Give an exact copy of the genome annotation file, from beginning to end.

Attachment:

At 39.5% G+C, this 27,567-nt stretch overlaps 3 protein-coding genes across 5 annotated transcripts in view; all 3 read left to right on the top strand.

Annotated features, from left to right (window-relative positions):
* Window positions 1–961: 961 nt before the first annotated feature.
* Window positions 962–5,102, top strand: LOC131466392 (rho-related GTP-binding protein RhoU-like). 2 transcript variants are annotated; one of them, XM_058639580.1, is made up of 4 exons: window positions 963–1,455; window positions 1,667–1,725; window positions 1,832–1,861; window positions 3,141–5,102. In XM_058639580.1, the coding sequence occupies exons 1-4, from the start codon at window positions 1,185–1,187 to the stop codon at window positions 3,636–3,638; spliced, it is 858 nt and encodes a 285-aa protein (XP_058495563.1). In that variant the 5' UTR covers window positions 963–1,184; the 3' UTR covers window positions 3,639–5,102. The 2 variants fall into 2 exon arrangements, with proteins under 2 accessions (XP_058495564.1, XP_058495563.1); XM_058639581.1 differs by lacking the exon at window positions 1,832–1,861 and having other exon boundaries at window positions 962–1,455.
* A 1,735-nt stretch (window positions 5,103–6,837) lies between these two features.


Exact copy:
At 39.5% G+C, this 27,567-nt stretch overlaps 3 protein-coding genes across 5 annotated transcripts in view; all 3 read left to right on the top strand.

Annotated features, from left to right (window-relative positions):
* Window positions 1–961: 961 nt before the first annotated feature.
* Window positions 962–5,102, top strand: LOC131466392 (rho-related GTP-binding protein RhoU-like). 2 transcript variants are annotated; one of them, XM_058639580.1, is made up of 4 exons: window positions 963–1,455; window positions 1,667–1,725; window positions 1,832–1,861; window positions 3,141–5,102. In XM_058639580.1, the coding sequence occupies exons 1-4, from the start codon at window positions 1,185–1,187 to the stop codon at window positions 3,636–3,638; spliced, it is 858 nt and encodes a 285-aa protein (XP_058495563.1). In that variant the 5' UTR covers window positions 963–1,184; the 3' UTR covers window positions 3,639–5,102. The 2 variants fall into 2 exon arrangements, with proteins under 2 accessions (XP_058495564.1, XP_058495563.1); XM_058639581.1 differs by lacking the exon at window positions 1,832–1,861 and having other exon boundaries at window positions 962–1,455.
* A 1,735-nt stretch (window positions 5,103–6,837) lies between these two features.